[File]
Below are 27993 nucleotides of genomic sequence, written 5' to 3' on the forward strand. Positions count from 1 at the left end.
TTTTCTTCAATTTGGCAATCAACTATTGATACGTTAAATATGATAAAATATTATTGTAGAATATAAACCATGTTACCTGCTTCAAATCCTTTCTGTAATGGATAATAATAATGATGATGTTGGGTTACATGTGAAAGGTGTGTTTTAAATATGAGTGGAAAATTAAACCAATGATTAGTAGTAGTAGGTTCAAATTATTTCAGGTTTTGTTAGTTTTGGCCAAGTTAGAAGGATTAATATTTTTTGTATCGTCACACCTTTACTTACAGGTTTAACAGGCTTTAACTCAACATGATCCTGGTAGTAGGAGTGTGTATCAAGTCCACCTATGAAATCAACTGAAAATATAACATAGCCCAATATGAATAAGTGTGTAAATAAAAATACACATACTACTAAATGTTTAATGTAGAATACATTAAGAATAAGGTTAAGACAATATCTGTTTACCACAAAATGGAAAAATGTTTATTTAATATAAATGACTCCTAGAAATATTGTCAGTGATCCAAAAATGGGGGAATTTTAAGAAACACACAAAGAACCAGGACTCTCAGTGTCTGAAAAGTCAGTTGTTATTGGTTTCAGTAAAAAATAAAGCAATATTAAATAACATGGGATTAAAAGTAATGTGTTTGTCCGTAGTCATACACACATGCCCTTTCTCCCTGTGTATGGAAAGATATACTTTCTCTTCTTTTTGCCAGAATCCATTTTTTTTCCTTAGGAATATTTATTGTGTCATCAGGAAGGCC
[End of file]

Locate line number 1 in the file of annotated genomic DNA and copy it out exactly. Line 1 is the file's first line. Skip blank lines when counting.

Below are 27993 nucleotides of genomic sequence, written 5' to 3' on the forward strand. Positions count from 1 at the left end.